Fight Over Film Tax Credits Renewed in Colorado

This week the ongoing fight over film tax credits (or movie production incentives) was renewed in Colorado.

State Reps. Nancy Todd (D-Aurora) and Tom Massey (R-Poncha Springs) sponsored House Joint Resolution 12-1010. HJR 12-1010 essentially lays out the argument that Colorado’s film, television, and video gaming industry deserves preferential treatment over every other industry in the state, and concludes by proclaiming:

(1) That we, the members of the Sixty-eighth General Assembly, hereby recognize the film, television, and video gaming industry in Colorado as an integral part of Colorado’s economic future; and

(2) That, in appreciation of the efforts of the Colorado Innovators of New Entertainment, Media, and Arts (CINEMA), we hereby declare February 8, 2012, to be Colorado CINEMA Day.

The resolution itself won’t have an impact beyond creating Colorado CINEMA Day, however some of the resolution language is also used in a separate piece of legislation.

The anticipated complementary film tax credit legislation was introduced in the form of House Bill 12-1286. Rep. Tom Massey (R-Poncha Springs) and Rep. Mark Ferrandino (D-Denver) co-sponsored the bill, which was assigned to the House Economic and Business Development Committee. So, is HB 12-1286 that different than similar legislation that Rep. Massey has proposed over the last eight years? Actually, yes — this bill would represent a dramatic increase in the role of government in Colorado’s film, television, and video gaming industry. Here are highlights of what the bill would do in its current form:

  • Create a loan guarantee program for production activities;
  • Create the Colorado Office of Film, Television and Media operational account cash fund;
  • Make a $3 million appropriation from the general fund to the Colorado Office of Film, Television and Media operational account cash fund;
  • Increase the amount of the incentive from 10% up to 20% of the total amount of the production company’s qualified local expenditures;
  • Raise the required percentage of staff for in-state production activities be Colorado residents from 25% up to 50%;
  • Increase the amount of qualified local expenditures for a production company that does not originate the film production activities in Colorado to $1 million (except television commercials);
  • Reduce the payments allowed for each employee or contract from $3 million to $1 million;
  • Move the Colorado Office of Film, Television and Media to the Office of Economic Development and require the Colorado Economic Development Commission to approve all conditional approvals of the incentives; and
  • Require a production company that has received conditional approval for an incentive to retain a certified public accountant licensed to practice in Colorado to conduct an audit of financial documents that detail the expenses incurred in the course of film production activities in Colorado, and require said accountant certify to the office that the requirements were met.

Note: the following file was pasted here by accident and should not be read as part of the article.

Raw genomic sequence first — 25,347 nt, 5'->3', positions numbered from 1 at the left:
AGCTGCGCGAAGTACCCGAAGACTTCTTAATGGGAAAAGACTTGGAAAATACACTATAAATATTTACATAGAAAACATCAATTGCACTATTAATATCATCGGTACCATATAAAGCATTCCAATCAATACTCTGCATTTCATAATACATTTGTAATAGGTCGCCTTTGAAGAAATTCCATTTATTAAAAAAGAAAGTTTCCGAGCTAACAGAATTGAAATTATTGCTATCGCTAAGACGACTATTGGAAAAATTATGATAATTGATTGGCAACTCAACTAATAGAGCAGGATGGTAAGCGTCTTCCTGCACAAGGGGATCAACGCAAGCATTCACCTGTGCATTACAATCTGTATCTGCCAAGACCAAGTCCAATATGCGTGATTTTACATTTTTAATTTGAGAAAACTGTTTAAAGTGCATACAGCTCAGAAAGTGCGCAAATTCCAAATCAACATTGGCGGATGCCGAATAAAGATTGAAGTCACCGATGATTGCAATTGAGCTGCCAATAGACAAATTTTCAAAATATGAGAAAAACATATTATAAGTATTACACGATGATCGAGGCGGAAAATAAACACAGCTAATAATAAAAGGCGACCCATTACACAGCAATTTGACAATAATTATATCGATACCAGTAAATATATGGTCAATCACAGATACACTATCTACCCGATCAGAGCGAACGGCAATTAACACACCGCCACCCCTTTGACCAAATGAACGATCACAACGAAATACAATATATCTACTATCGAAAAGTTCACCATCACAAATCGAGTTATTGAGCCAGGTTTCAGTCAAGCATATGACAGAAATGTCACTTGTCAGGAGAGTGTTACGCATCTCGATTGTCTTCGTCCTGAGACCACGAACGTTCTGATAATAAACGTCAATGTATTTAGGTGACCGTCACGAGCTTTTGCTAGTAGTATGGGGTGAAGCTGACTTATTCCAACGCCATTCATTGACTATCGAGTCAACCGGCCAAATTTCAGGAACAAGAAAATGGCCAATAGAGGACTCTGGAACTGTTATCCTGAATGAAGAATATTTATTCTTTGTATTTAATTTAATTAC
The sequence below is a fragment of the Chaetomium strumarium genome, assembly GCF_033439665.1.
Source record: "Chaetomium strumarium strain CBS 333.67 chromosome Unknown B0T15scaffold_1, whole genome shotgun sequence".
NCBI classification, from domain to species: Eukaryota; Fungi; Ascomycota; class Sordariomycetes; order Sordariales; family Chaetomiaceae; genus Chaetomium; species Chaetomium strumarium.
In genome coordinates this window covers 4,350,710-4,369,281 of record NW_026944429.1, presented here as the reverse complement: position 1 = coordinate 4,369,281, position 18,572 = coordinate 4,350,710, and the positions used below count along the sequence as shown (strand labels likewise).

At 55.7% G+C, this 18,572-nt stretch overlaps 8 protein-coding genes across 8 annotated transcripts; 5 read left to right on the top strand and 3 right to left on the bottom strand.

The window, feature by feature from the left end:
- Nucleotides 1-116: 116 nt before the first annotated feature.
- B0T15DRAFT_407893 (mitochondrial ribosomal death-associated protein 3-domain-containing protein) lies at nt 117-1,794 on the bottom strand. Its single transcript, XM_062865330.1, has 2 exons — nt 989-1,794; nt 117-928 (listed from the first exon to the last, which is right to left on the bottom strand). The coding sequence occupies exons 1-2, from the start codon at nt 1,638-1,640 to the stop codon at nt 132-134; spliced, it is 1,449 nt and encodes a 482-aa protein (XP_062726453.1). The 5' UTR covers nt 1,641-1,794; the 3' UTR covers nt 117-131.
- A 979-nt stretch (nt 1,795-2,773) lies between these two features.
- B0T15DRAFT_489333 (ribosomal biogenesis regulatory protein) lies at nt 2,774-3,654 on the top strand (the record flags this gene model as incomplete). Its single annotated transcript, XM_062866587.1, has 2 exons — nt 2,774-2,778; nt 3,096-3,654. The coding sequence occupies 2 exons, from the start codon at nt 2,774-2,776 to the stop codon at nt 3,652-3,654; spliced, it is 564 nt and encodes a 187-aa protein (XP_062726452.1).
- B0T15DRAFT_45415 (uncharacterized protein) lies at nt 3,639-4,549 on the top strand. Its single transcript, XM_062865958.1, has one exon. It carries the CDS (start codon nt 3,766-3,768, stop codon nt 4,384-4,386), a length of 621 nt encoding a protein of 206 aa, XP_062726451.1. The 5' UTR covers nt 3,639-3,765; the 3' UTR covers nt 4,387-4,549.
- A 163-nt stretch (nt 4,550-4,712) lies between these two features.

The aforementioned adjustments to the existing film tax credit program speak for themselves, however the creation a government-run loan guarantee program for film, television and media would represent a major policy change in Colorado.

Melanie Asmar of Westword magazine recently summed up the loan guarantee program in an interview with Donald Zuckerman, director of the state’s Office of Film, Television and Media:

No other state offers a similar loan deal, Zuckerman says: “They don’t realize it would be a benefit.” But as a producer himself, he says he understands the business and what it takes to catch a moviemaker’s eye.

The details of the loan-guarantee proposal are complicated, but Zuckerman says he’s figured out a way to “virtually assure that the money will be paid back to the bank.” To start, Zuckerman’s office would review a script to make sure it’s “commercial” enough to make money. The office would also require that the movie feature at least one celebrity and that a good company be hired to sell the film. Once profits roll in, the filmmakers would have to pay back the percentage that the state guarantees first.

“Let’s say Alec Baldwin does a movie and the movie is a thriller,” he posits. “Even if the movie turns out not to be good, it will get licensed for television all over the world,” thus earning enough money to at least pay back the state’s part of the loan.

There are in fact comparable programs in New Mexico and Manitoba (Canada) for example, and there was another program in Texas that’s no longer listed among incentives so it likely expired via sunset clause.

Overall, HB 12-1286 appears to be far more aggressive than anticipated making it difficult to predict how legislators will respond. However if the Joint Budget Committee’s response to the requested $3 million appropriation is any indicator, this bill is expected to receive a cool reception. As I wrote in a blog post this past December:

When (the Joint Budget Committee) reached the economic development portion of [Governor] Hickenlooper’s budget, it’s fair say they gave his proposal to increase subsidies for filmmakers a lukewarm review. Ed Sealover of the Denver Business Journal reports, “both Republican Sen. Kent Lambert and Democratic Rep. Claire Levy — who are about as far apart on the ideological spectrum as any two legislators — questioned where there are better uses for the money.” Lambert, citing a Federal Reserve Bank of Boston study [available online here] asked, “Is that the best use for that big chunk of money, or is it better to spend it out into other areas?”

For more on film tax credits, see my Denver Business Journal op-ed here, and previous posts here, here, and here.